When doctors believe someone has antisocial personality disorder, they typically run a series of medical and psychological tests and exams to help determine a diagnosis. These evaluations generally include:
- Physical exam. This is done to help rule out other problems that could be causing symptoms and to check for any related complications.
- Lab tests. These may include, for example, a complete blood count (CBC), a thyroid function check, and screening for alcohol and drugs to determine if there are other causes for symptoms.
- Psychological evaluation. A doctor or mental health provider explores thoughts, feelings, relationships, behavior patterns and family history, which may include psychological tests about personality. He or she asks about symptoms, including when they started, how severe they are, how they affect daily life and whether similar episodes have occurred in the past. The doctor also asks about thoughts of suicide, self-injury or harming others.
A person with antisocial personality disorder is unlikely to provide an accurate account of his or her signs and symptoms. Family and friends may be able to provide helpful information.
Pinpointing the type of personality disorder
It's sometimes difficult to determine if symptoms point to antisocial personality disorder or another personality disorder because some symptoms overlap more than one disorder. A key factor in diagnosis is how the affected person relates to others. Someone with antisocial personality disorder is likely to have an accurate — sometimes superior — understanding of others' thinking with little awareness or regard for their feelings. This leads the person to act out and make other people miserable — with no feeling of remorse.
To be diagnosed with antisocial personality disorder, a person must meet the symptom criteria in the Diagnostic and Statistical Manual of Mental Disorders (DSM). This manual, published by the American Psychiatric Association, is used by mental health providers to diagnose mental illnesses and by insurance companies to reimburse for treatment.
Symptom criteria required for a diagnosis of antisocial personality disorder include:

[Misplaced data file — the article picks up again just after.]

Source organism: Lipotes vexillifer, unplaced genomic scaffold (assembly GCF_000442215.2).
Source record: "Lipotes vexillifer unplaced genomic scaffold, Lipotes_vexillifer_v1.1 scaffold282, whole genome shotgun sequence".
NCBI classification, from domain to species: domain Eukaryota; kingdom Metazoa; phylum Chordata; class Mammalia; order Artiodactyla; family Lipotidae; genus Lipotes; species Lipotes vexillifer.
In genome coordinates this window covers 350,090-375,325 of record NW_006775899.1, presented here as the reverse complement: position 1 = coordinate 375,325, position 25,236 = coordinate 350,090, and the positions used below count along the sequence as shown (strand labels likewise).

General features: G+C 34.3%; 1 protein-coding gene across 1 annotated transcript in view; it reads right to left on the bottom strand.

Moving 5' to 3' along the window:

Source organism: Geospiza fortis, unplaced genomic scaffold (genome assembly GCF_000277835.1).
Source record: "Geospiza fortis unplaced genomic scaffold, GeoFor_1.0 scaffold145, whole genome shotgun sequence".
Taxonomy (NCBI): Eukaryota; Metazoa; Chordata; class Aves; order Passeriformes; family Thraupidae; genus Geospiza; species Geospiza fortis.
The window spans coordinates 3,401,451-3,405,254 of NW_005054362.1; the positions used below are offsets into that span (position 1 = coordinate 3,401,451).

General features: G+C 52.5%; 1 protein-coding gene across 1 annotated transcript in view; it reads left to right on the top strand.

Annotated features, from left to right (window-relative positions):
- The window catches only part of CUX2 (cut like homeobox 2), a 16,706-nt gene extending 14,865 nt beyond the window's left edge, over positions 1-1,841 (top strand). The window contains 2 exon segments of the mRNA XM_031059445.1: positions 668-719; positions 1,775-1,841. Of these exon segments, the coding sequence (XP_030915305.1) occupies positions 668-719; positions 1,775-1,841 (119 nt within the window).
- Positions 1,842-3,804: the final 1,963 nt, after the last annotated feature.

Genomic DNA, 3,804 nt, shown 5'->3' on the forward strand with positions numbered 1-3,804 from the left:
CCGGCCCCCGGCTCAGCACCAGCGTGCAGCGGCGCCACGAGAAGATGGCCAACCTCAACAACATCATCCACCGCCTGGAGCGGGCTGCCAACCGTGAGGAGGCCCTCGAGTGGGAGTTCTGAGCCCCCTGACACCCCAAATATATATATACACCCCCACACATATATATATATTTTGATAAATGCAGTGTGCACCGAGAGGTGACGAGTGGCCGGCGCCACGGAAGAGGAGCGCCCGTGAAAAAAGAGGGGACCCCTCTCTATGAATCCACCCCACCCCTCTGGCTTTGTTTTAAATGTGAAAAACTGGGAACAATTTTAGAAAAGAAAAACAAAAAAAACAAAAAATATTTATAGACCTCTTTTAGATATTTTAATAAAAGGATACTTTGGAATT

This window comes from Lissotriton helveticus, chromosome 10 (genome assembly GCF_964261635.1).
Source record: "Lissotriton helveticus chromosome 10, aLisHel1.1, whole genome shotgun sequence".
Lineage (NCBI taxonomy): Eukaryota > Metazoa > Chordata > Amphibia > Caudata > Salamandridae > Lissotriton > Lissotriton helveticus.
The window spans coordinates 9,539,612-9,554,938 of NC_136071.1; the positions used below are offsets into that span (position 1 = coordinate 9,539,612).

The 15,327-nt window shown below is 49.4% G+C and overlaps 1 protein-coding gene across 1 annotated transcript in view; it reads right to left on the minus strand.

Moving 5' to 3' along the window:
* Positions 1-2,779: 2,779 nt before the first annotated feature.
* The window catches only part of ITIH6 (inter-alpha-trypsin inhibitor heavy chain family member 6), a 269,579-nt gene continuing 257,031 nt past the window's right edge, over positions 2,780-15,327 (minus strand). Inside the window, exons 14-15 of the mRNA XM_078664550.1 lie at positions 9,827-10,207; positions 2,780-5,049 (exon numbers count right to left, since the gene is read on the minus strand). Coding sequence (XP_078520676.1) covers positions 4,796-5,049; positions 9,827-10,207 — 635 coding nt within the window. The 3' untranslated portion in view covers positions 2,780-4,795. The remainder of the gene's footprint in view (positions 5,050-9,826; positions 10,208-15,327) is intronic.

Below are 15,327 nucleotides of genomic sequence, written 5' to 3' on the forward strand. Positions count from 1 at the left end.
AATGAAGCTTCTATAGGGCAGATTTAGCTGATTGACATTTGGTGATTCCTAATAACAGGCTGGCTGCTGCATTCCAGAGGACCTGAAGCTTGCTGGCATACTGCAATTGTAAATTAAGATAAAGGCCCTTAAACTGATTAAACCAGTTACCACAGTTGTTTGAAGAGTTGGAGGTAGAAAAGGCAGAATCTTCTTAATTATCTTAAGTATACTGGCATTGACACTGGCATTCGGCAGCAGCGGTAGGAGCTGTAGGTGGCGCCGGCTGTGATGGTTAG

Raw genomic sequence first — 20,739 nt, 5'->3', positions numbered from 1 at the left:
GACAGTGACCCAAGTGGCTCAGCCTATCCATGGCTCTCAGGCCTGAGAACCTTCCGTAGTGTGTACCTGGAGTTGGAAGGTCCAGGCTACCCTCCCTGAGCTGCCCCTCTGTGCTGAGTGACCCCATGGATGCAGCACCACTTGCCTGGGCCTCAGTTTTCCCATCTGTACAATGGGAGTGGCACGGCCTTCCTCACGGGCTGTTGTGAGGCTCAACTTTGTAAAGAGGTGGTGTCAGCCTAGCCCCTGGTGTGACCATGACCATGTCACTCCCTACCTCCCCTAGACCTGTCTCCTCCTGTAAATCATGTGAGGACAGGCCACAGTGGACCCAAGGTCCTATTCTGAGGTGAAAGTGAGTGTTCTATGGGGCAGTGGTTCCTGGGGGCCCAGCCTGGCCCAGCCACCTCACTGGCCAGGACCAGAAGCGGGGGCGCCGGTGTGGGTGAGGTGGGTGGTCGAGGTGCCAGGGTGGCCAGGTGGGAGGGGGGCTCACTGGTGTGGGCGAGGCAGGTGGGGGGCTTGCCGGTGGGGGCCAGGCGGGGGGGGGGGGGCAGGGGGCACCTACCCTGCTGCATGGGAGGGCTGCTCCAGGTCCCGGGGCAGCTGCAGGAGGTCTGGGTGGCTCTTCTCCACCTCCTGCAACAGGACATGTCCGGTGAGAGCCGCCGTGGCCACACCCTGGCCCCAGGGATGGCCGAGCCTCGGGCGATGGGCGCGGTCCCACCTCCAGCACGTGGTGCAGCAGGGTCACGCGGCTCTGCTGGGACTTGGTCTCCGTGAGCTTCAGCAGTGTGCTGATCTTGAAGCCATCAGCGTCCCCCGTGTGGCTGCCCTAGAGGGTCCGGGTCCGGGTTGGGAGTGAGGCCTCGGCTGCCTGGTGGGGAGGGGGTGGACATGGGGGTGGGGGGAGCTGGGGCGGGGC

April 12, 2013
- Being at least 18 years old
- Having had symptoms of conduct disorder before age 15, which may include such acts as stealing, vandalism, violence, cruelty to animals and bullying
- Repeatedly breaking the law
- Repeatedly conning or lying to others
- Being irritable and aggressive, repeatedly engaging in physical fights or assaults
- Feeling no remorse — or justifying behavior — after harming others
- Having no regard for the safety of self or others
- Acting impulsively and not planning ahead
- Being irresponsible and repeatedly failing to honor work or financial obligations
- Antisocial personality disorder. In: Diagnostic and Statistical Manual of Mental Disorders DSM-IV-TR. 4th ed. Arlington, Va.: American Psychiatric Association; 2000. http://www.psychiatryonline.com. Accessed March 1, 2013.
- Paris J, et al. Antisocial and borderline personality disorders revisited. Comprehensive Psychiatry. In press. Accessed March 1, 2013.
- Black DW. Antisocial personality disorder: Epidemiology, clinical manifestations, course and diagnosis. http://www.uptodate.com/home. Accessed March 1, 2013.
- Black DW. Treatment of antisocial personality disorder. http://www.uptodate.com/home. Accessed March 1, 2013.
- Shi Z, et al. Childhood maltreatment and prospectively observed quality of early care as predictors of antisocial personality disorder features. Infant Mental Health Journal. 2012;33:55.
- Kendall T, et al. Borderline and antisocial personality disorders: Summary of NICE guidance. British Medical Journal. 2009;338:293.
- Alarcon RD (expert opinion). Mayo Clinic, Rochester, Minn. March 21, 1013.
- Palmer BA (expert opinion). Mayo Clinic, Rochester, Minn. April 1, 2013.
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